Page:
It’s far from the first attempt at a peace deal: a September ceasefire in the aftermath of the Saudi Aramco attacks fell apart almost as quickly as it was created, and local ceasefires, such as that agreed to in December 2018 around the vital port city of Hudaydah, have seen thousands of violations.

Omani Minister Responsible for Foreign Affairs Yousuf Bin Alawi said on Omani media Tuesday that there was a reciprocal desire for stability and security, Abu Dhabi-based Gulf News reported, noting the minister declined to further elaborate. The outlet noted his remarks followed a meeting with US Secretary of State Mike Pompeo.

Washington attempted to jump-start direct peace talks with the Houthis in September, but Khoury told Al-Monitor, “Saudi Arabia has its own reasons to start these negotiations with the Houthis.” He noted that “US encouragement is useful here.”

Emirati Minister of State for Foreign Affairs Anwar Gargash has also expressed support for the talks, noting at a political conference earlier this month in Abu Dhabi the possibility of the Houthis being involved in a future Yemeni government.

"Such an agreement must take account of the legitimate aspirations of all parts of Yemeni society. That includes the Houthis," Gargash said, according to a Tuesday report from the London-based New Arab. "Houthi militias have wreaked havoc on the country, but they are a part of Yemeni society and they will have a role in its future."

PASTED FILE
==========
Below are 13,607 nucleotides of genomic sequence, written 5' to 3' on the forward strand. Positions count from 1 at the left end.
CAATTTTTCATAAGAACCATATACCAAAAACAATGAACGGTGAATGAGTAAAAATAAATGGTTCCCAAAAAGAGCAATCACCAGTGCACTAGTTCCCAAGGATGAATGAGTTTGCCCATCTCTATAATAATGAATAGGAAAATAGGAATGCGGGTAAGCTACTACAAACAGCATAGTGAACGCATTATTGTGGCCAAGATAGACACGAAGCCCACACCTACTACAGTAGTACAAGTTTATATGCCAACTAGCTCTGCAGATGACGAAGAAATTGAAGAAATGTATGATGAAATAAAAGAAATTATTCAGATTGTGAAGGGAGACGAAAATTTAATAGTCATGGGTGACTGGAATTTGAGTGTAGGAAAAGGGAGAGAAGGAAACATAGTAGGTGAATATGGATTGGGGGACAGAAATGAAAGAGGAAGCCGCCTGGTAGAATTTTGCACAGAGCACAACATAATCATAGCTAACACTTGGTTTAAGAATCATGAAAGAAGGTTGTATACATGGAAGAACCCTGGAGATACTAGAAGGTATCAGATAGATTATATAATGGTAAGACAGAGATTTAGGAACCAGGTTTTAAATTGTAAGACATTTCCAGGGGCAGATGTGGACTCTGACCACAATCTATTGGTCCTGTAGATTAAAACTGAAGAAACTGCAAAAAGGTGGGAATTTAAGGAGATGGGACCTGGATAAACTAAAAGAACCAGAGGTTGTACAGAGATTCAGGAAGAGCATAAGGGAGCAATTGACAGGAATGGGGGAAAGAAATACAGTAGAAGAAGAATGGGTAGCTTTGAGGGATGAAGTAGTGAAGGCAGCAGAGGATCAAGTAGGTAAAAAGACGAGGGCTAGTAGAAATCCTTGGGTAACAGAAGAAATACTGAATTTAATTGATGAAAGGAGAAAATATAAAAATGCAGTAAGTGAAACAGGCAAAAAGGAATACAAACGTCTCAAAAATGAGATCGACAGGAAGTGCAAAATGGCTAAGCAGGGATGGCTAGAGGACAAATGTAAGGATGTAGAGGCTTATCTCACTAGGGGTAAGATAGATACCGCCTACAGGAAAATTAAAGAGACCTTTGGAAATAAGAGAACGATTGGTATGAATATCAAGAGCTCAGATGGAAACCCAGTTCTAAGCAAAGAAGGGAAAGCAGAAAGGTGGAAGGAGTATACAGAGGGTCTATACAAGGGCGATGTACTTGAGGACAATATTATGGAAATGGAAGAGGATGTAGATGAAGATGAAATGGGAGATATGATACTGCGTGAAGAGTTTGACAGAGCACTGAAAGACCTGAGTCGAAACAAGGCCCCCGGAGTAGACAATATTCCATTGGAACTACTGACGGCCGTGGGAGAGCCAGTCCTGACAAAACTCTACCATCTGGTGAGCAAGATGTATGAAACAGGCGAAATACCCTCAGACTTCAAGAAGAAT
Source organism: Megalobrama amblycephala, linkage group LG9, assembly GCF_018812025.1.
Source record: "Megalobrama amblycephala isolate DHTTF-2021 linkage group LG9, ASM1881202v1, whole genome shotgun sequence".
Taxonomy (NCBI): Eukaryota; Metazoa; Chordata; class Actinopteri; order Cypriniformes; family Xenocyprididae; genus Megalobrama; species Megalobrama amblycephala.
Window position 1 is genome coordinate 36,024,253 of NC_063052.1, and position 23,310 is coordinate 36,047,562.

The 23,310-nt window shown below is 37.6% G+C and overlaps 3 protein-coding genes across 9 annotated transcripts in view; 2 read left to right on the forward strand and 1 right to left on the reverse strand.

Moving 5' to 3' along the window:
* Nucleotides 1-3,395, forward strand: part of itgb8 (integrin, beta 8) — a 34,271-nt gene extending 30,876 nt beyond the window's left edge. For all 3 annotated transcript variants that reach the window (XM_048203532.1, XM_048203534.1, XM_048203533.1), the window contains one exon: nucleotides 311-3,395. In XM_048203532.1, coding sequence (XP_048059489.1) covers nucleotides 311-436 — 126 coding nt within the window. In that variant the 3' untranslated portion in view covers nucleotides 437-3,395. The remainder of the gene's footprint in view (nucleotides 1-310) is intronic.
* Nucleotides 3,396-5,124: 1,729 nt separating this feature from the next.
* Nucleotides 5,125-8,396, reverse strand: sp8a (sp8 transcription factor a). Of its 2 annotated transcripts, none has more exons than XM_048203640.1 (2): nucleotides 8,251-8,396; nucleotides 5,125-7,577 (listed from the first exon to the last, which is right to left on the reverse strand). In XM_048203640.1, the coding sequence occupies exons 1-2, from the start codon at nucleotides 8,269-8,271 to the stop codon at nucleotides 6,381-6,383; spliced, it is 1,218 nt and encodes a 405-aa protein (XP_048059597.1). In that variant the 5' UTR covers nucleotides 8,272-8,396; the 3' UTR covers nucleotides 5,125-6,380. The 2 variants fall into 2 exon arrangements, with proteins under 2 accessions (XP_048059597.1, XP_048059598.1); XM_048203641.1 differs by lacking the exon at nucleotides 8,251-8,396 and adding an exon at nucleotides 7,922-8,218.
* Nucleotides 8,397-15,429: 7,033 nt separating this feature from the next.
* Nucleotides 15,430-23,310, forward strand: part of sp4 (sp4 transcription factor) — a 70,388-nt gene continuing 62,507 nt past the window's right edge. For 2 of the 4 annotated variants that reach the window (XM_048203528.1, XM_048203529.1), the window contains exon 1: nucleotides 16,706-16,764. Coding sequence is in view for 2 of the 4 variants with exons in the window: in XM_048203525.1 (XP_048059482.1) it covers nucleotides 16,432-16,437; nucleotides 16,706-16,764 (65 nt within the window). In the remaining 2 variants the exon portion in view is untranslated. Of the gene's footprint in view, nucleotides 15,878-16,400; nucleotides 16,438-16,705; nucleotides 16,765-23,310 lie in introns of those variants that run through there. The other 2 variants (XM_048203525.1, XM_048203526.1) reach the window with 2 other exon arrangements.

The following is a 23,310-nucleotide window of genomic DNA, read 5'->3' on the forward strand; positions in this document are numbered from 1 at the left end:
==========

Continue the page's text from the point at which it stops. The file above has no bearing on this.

‘We Call This De-Escalation’

News of the prisoner release is accompanied Tuesday by claims of a large-scale air raid on the Red Sea port of Mocha, also known as al-Makha, which is controlled by coalition-aligned forces.

Houthi spokesperson Yahya Saria told the group’s al-Masirah TV Monday the raid involved nine ballistic missiles and 20 drones and was in response to a previous attack by the targeted group against Hudaydah, which serves as a lifeline for the northern part of the country to the outside world. Saria said the strikes killed or injured more than 350 coalition troops and destroyed arms depots, armored vehicles and US-made Patriot air defense systems.

However, overall, violence has been on the wane in Yemen for months, with the Houthis halting air attacks on Saudi Arabia after the Aramco strikes on September 14. United Nations Special Envoy for Yemen Martin Griffiths told the UN Security Council Friday that the last two weeks had seen an 80% reduction in airstrikes in the country, noting it was “an even more important sign” than the peace talks.

"In recent weeks there have been entire 48-hour periods without airstrikes at all - the first time since the conflict began,” Griffiths said via video conference from his office in Amman, Jordan. “We call this a de-escalation and a reduction in the tempo of the war, and perhaps we hope a move to an overall ceasefire in Yemen that … many members of this Council have been calling for a very long time.”